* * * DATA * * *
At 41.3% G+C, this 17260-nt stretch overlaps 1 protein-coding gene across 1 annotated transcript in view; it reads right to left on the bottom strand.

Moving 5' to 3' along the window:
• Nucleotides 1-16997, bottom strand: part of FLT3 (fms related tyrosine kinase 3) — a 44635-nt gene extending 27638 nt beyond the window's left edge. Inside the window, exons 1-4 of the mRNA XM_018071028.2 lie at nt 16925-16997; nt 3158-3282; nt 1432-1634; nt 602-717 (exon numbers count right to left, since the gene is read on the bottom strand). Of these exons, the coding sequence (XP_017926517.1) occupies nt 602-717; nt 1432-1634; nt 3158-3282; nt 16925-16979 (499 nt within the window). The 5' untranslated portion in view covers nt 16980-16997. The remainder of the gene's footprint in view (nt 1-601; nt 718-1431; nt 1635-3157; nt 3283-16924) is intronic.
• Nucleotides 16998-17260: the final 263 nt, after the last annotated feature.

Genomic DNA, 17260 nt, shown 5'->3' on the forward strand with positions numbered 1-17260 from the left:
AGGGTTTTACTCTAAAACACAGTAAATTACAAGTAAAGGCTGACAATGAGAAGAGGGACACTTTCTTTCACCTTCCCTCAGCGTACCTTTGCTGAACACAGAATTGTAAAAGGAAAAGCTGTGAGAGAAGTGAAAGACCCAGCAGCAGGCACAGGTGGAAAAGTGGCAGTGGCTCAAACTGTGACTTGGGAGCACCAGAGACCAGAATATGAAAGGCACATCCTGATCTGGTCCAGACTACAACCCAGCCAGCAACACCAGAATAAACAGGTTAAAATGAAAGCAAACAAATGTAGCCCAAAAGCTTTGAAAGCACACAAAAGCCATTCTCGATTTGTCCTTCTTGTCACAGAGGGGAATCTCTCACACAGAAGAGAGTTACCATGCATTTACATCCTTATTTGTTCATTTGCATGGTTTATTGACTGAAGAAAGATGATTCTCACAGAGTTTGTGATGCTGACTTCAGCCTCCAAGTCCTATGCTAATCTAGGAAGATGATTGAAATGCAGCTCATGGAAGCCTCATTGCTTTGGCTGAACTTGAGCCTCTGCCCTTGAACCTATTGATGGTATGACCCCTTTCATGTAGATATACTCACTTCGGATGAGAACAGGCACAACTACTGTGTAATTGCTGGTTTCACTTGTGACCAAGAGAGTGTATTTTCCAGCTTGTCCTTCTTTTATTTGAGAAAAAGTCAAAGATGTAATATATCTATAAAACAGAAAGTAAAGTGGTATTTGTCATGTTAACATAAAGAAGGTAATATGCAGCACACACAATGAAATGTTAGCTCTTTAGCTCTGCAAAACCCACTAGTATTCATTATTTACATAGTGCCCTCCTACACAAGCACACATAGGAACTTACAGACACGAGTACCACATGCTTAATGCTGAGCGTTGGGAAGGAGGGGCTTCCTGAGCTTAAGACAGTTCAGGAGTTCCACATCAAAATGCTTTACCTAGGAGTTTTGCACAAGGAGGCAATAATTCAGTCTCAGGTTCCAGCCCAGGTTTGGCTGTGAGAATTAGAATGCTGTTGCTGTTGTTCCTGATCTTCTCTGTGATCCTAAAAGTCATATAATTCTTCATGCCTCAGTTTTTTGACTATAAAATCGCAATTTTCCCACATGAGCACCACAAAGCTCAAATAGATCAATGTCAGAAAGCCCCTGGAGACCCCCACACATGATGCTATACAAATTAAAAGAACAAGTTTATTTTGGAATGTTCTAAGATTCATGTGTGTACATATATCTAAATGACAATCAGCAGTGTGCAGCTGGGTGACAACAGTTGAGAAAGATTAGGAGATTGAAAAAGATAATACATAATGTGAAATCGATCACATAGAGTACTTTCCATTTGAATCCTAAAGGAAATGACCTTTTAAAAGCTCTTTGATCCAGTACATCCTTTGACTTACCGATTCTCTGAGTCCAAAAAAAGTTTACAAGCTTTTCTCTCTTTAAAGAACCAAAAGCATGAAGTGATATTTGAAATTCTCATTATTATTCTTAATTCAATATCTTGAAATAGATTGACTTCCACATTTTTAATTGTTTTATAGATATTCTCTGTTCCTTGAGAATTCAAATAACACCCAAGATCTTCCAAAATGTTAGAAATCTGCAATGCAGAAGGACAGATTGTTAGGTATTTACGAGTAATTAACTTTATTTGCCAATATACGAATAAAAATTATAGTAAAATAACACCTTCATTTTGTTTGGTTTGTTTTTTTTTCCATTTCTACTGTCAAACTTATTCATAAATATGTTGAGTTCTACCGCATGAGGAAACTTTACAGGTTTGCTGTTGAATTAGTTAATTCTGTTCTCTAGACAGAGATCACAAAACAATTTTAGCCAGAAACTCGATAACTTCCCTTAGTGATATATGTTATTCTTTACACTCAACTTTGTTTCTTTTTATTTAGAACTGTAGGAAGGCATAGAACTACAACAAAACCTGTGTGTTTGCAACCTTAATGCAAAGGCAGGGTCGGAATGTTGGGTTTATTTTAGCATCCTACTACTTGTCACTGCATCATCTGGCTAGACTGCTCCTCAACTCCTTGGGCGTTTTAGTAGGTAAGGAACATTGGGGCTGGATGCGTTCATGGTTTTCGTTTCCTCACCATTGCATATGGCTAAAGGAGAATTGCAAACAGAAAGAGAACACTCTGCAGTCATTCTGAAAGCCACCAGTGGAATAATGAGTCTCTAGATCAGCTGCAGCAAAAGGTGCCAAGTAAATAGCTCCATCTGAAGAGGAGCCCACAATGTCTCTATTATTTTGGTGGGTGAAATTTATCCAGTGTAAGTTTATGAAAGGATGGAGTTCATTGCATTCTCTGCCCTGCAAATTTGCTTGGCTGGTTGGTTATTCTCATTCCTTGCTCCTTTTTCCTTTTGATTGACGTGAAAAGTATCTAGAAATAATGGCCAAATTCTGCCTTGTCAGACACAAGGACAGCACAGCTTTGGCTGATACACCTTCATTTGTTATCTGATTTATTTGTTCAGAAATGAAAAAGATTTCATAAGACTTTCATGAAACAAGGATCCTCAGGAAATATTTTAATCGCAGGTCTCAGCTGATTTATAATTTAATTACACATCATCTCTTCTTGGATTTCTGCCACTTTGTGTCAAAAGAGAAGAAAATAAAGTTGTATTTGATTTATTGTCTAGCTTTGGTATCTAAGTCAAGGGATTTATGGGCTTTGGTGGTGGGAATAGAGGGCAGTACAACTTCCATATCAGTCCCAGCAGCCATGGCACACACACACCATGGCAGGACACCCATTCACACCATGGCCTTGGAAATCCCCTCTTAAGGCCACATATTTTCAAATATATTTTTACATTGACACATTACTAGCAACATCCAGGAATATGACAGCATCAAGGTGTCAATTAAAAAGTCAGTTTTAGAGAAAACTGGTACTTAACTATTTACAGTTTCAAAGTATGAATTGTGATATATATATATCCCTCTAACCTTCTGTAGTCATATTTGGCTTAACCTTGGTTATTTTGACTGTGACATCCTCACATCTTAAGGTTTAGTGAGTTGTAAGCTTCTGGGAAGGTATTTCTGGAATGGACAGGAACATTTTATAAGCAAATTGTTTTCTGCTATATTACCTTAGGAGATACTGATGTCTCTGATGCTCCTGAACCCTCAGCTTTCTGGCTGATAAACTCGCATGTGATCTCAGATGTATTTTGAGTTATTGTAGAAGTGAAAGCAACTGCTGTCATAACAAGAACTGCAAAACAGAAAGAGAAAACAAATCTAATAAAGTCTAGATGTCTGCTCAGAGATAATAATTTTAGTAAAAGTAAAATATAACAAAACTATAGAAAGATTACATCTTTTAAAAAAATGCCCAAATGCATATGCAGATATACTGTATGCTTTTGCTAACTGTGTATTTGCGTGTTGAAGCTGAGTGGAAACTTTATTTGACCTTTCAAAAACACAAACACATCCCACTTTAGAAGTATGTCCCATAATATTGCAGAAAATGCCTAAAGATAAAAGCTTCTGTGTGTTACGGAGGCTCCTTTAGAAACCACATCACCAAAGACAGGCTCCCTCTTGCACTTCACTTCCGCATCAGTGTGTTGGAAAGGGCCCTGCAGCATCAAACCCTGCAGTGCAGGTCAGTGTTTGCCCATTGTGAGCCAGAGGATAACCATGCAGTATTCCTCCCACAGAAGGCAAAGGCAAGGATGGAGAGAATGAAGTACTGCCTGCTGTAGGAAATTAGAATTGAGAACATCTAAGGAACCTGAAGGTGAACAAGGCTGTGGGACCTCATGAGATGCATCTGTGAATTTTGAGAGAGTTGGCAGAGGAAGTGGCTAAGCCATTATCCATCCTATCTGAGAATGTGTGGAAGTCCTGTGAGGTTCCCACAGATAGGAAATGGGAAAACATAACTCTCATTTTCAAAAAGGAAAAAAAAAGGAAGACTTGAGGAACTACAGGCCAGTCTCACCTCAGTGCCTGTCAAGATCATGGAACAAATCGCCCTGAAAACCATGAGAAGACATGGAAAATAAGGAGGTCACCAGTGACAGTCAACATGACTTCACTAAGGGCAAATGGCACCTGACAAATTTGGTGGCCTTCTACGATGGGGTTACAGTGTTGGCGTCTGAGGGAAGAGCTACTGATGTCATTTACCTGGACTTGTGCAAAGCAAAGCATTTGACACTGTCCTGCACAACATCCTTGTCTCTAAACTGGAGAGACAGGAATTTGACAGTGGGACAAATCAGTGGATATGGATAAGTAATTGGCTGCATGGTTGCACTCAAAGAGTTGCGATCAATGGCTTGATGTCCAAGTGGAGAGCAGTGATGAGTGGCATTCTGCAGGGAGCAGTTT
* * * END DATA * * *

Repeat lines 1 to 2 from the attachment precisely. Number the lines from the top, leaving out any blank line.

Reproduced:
At 41.3% G+C, this 17260-nt stretch overlaps 1 protein-coding gene across 1 annotated transcript in view; it reads right to left on the bottom strand.

Moving 5' to 3' along the window: